Materials

Tuesday, July 22, 2014

Materials

I’ve heard artists wax poetic about their materials, about the creamy density of a particular white paint, the properties of glaze in fire, the saturation of magenta, the transparency of silk from far-off lands. I can appreciate these properties, too, but I personally find such conversations tiring. Finding the right materials for my work has been important, but in my process, materials are simply the tools. And like good tools, once I learn to use them, I don’t want to think about them.

As a minimalist, I need materials that don’t get in my way–easy in, easy out, nobody gets hurt. I like to work fast, so I use acrylics because they dry quickly, hold up reasonably well over time, don’t smell like cancer-in-the-making, and are versatile. I like that the paints are water-based and clean up quickly with water and soap. I wash my brushes with a cheap human two-in-one shampoo-conditioner in the bathroom sink. I rest and rinse my active brushes in repurposed yogurt containers filled with water. I use a sturdy wood easel that I purchased after painting for 6 months on my living room floor and getting back aches.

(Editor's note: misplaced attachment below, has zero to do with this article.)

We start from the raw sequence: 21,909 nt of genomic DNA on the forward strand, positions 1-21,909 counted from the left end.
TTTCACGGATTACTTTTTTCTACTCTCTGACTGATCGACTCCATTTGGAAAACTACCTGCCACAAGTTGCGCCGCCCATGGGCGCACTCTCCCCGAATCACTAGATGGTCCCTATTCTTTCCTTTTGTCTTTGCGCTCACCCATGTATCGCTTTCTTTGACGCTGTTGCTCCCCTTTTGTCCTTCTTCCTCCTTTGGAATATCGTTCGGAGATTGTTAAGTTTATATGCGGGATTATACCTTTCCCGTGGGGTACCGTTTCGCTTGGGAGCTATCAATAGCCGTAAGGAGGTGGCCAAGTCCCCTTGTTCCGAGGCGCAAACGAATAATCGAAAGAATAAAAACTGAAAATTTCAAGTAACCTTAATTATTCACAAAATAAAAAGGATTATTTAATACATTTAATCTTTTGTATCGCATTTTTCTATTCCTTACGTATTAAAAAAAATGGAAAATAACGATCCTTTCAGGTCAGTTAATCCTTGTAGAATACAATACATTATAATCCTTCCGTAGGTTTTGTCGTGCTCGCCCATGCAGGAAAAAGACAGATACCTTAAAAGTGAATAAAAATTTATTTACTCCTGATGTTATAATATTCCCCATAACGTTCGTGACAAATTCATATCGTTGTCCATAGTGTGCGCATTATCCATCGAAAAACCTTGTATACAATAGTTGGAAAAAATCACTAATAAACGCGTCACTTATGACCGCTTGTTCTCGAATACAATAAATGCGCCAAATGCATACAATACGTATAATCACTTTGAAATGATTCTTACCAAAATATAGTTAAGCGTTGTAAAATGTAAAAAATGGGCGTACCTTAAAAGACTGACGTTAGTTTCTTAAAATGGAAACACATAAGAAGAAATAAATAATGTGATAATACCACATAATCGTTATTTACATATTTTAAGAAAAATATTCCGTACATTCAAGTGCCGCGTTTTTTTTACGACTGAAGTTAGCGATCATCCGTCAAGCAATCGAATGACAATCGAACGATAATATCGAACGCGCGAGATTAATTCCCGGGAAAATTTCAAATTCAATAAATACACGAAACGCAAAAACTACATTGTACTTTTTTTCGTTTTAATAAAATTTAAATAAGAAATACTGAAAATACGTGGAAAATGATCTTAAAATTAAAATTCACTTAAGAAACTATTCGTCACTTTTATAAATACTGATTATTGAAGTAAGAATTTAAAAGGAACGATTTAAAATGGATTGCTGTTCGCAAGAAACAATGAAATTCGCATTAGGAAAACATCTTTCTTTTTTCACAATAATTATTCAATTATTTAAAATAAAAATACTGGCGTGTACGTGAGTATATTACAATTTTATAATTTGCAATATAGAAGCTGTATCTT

Acrylics also allow me to experiment in ways that are low-stakes. All my learning happens on the job in a painting (I don’t do test sketches or mock ups.) This way, as long as the underpainting is dry, I can try out a color or shape, see how it works, and then quickly wash it off with a wet cloth if I don’t like it. Courage is easier to muster when one has an eraser.

I tried painting on various surfaces before I settled on smooth, pre-gessoed cotton canvas. I tried watercolors and oils before I married acrylics. I tried painting outdoors and indoors before I realized I’m definitely an indoor painter (the fancy term is “studio painter.”) I had to try out different materials to know what worked best for me, and once I did, I stuck with them.

Now, I buy the same good-quality but not absolute top-of-the-line paints from the same company again and again. Brushes and canvases too. This way, I’ve eliminated at least one place I could easily get overwhelmed and make excuses for not getting to work: Selecting the right tools for the job (also known as shopping).

The rest of the creative process is already ambiguous enough for me.

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